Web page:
Hide/Show Apps

Design and in vitro testing of a peripheral nerve guide

Tamay, Dilara Göksu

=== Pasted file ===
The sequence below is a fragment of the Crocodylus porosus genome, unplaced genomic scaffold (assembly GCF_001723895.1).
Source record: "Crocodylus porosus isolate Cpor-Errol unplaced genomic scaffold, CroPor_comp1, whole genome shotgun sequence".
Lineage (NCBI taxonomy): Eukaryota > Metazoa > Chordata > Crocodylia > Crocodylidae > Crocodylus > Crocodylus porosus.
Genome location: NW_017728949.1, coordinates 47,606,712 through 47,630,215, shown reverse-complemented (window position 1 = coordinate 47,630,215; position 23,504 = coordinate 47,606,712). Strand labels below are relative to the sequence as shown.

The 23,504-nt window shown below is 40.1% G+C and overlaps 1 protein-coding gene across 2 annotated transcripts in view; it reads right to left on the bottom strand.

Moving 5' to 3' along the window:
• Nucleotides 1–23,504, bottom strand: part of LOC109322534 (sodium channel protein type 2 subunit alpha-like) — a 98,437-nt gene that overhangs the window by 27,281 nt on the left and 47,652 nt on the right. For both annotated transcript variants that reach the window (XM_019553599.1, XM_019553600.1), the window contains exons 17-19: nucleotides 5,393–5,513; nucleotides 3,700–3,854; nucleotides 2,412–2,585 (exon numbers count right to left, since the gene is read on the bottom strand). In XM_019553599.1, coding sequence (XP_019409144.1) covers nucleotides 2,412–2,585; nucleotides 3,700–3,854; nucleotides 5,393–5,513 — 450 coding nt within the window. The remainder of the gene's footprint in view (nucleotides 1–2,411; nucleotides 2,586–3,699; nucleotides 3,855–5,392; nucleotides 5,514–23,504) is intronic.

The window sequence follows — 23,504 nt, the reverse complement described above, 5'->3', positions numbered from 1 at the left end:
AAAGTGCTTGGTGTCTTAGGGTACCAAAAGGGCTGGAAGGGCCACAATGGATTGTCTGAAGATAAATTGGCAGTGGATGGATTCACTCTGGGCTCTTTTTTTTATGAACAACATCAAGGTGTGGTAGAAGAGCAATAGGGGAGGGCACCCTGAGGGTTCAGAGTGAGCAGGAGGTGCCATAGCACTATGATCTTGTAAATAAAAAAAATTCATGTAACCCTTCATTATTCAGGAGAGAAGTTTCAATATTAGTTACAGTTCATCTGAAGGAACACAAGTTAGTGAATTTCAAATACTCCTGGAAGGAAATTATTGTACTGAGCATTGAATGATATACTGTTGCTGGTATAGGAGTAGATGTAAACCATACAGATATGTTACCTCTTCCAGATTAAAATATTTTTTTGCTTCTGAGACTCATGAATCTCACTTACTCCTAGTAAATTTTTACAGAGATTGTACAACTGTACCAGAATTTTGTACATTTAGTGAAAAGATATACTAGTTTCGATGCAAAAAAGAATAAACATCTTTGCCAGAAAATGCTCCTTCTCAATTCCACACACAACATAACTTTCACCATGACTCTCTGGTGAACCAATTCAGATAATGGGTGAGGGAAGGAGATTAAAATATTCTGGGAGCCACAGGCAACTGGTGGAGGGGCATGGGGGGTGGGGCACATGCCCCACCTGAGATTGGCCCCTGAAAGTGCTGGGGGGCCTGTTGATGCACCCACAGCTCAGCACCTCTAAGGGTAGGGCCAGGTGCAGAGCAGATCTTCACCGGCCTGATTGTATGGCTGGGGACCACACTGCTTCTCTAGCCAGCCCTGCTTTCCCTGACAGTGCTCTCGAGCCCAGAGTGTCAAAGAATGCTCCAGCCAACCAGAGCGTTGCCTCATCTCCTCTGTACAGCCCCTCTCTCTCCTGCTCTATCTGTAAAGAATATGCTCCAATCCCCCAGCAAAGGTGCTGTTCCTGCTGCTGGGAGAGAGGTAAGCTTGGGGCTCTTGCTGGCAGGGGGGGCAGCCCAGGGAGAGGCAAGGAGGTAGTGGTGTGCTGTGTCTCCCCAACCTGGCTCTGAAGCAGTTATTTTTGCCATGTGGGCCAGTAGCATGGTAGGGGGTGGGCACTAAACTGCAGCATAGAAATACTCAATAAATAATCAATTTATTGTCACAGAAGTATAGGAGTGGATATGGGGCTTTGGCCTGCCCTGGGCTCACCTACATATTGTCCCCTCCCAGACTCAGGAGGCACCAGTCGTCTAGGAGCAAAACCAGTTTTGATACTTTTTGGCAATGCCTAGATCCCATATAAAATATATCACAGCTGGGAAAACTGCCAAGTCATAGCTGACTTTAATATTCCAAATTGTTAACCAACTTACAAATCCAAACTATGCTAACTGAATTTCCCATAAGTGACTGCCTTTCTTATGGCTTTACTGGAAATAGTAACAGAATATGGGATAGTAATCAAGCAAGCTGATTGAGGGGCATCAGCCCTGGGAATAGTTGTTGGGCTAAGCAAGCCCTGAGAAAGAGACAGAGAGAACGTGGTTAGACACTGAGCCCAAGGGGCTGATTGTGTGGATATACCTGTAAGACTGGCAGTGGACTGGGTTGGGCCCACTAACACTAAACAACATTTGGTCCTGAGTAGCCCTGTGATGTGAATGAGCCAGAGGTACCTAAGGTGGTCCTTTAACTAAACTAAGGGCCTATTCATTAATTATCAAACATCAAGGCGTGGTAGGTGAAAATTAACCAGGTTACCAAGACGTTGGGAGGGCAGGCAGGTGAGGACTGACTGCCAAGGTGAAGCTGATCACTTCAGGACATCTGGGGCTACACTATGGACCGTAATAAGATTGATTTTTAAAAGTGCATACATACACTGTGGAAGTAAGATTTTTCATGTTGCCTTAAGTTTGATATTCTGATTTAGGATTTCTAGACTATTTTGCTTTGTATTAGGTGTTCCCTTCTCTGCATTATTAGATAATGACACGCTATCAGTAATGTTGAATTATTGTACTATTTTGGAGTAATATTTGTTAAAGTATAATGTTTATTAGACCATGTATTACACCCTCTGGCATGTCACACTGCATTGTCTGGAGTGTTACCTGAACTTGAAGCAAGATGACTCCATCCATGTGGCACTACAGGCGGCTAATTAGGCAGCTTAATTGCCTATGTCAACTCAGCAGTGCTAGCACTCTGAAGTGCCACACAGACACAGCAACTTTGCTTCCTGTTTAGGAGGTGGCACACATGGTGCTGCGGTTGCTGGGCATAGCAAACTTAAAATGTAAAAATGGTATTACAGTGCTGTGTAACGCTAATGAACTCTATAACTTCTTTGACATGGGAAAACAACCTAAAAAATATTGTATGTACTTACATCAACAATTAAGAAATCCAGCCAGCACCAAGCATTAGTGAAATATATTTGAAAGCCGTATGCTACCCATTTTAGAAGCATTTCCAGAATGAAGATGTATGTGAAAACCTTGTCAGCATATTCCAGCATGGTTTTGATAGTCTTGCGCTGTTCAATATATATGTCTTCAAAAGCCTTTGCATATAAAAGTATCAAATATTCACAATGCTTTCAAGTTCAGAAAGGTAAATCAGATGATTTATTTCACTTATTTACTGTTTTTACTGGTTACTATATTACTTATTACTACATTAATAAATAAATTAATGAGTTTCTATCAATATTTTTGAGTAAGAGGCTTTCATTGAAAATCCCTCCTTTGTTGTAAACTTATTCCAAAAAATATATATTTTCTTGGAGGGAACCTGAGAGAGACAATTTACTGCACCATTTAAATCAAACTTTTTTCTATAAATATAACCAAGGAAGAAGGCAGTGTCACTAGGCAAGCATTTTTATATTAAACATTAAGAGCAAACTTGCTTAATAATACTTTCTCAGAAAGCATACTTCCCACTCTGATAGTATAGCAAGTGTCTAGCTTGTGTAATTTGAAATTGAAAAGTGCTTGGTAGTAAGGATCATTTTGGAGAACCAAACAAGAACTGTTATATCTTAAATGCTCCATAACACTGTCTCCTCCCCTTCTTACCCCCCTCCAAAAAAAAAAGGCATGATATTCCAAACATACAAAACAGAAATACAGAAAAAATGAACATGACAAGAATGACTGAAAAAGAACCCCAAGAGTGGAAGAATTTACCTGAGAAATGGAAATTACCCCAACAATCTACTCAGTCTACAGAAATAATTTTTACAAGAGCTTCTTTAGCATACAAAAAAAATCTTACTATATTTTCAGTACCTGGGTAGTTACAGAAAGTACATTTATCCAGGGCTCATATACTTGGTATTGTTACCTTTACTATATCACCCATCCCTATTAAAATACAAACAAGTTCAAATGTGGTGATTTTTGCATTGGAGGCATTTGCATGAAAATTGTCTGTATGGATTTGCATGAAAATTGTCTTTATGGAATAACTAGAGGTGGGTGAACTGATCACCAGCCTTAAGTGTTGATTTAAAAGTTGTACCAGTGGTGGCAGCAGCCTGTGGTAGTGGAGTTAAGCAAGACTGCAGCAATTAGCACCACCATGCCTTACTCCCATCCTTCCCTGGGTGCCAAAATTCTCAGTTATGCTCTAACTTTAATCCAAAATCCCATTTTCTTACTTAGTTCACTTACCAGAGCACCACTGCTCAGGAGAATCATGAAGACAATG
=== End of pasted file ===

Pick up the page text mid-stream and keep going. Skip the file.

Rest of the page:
Regeneration after peripheral nerve injury (PNI) is limited as chondroitin sulfate proteoglycans (CSPGs) within the scar tissue inhibit axon outgrowth. Nerve guides (NGs) are alternatives to the “gold standard” autografting, which has limitations including donor site morbidity and limited tissue availability. NGs are tubular constructs designed to form a bridge between the transected nerve ends, provide physical support, and achieve axon guidance via topographical and/or chemical cues. This study aims to design and test the in vitro performance of a NG with topographical cues, capable of removing CSPGs via release of enzyme chondroitinase ABC (ChABC). A bisphenol A methacrylate (Dental SG)-based NG filled with crosslinked gelatin methacrylate (GelMA) hydrogel containing microchannels was constructed. For practical observation, a halved tube was used for in vitro testing. Cell adhesion and viability analyses were conducted in vitro using neuron-like PC12 cell line. Optimum GelMA concentration was determined as 15% (w/v). In vitro studies showed hydrogel provides cells with the optimal conditions for attachment and growth. Enzyme release from alginate (using BSA as a model) was in accordance to Korsmeyer-Peppas model with a 100% release achieved in ~3 days. 3D printed Dental SG exterior was shown to significantly degrade in the presence of cells. The effectiveness of NG in supporting cell viability and growth was tested in vitro. Cells showed good attachment and were viable along the microchannels with visible alignment during 3 days of incubation. However, due to possible toxic effect of Dental SG degradation products, cells did not survive until Day 7.